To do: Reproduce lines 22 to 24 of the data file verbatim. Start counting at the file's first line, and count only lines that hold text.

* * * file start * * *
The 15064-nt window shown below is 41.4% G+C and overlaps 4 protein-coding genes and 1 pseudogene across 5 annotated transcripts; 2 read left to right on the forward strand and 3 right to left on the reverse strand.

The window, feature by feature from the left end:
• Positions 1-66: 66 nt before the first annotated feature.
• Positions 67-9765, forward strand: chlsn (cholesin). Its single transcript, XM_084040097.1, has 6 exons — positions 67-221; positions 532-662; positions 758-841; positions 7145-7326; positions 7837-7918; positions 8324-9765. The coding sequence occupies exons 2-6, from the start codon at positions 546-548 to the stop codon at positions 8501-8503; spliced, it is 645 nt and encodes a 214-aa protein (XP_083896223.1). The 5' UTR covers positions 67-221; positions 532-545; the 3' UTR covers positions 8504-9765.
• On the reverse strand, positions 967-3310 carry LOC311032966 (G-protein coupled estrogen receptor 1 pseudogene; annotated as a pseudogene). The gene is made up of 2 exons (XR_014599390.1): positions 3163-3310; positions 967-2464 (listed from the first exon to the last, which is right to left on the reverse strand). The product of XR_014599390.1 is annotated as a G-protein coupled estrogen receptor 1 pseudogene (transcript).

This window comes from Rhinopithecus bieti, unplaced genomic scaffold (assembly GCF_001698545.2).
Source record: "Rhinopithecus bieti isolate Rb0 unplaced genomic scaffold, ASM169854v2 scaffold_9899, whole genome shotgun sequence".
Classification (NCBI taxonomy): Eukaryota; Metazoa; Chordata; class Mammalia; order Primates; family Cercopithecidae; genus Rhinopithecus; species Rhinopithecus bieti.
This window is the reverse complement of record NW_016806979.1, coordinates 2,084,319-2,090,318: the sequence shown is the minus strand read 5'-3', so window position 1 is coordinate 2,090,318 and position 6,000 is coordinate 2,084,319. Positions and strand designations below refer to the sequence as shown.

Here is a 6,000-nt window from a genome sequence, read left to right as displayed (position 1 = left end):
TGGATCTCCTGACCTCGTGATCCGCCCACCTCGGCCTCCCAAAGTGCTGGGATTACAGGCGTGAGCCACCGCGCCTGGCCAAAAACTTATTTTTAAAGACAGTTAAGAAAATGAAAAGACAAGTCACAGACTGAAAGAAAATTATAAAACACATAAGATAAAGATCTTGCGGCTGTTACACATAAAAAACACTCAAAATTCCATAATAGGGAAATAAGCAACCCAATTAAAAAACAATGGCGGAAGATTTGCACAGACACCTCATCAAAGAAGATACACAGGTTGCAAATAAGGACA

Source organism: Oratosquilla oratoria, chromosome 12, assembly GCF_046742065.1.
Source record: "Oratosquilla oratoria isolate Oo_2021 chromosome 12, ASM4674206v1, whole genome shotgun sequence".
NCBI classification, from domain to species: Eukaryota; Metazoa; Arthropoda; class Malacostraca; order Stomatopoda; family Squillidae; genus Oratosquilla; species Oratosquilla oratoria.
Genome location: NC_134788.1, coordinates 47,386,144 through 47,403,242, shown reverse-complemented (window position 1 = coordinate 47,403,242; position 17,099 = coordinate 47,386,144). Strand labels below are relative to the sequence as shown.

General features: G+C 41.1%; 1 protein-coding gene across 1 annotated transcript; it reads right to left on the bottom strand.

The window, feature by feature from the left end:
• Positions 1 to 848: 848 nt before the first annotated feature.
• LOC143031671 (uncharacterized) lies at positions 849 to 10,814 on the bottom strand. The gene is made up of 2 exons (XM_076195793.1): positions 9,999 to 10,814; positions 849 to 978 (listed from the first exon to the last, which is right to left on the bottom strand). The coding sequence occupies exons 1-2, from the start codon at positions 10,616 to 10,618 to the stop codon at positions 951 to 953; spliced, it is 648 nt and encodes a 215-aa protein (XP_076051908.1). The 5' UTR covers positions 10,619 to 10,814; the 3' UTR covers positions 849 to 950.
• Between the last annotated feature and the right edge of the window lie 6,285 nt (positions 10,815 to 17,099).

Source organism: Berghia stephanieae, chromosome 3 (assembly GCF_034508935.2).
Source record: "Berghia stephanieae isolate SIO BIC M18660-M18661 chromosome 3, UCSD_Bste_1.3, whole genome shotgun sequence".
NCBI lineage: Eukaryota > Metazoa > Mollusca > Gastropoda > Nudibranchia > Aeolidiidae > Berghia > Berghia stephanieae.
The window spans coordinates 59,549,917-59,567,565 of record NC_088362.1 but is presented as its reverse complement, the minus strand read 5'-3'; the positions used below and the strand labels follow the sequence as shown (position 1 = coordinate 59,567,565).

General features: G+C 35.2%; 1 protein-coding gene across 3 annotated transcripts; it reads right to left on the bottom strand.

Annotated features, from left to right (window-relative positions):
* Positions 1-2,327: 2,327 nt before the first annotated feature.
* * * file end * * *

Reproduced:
Source record: "Berghia stephanieae isolate SIO BIC M18660-M18661 chromosome 3, UCSD_Bste_1.3, whole genome shotgun sequence".
NCBI lineage: Eukaryota > Metazoa > Mollusca > Gastropoda > Nudibranchia > Aeolidiidae > Berghia > Berghia stephanieae.
The window spans coordinates 59,549,917-59,567,565 of record NC_088362.1 but is presented as its reverse complement, the minus strand read 5'-3'; the positions used below and the strand labels follow the sequence as shown (position 1 = coordinate 59,567,565).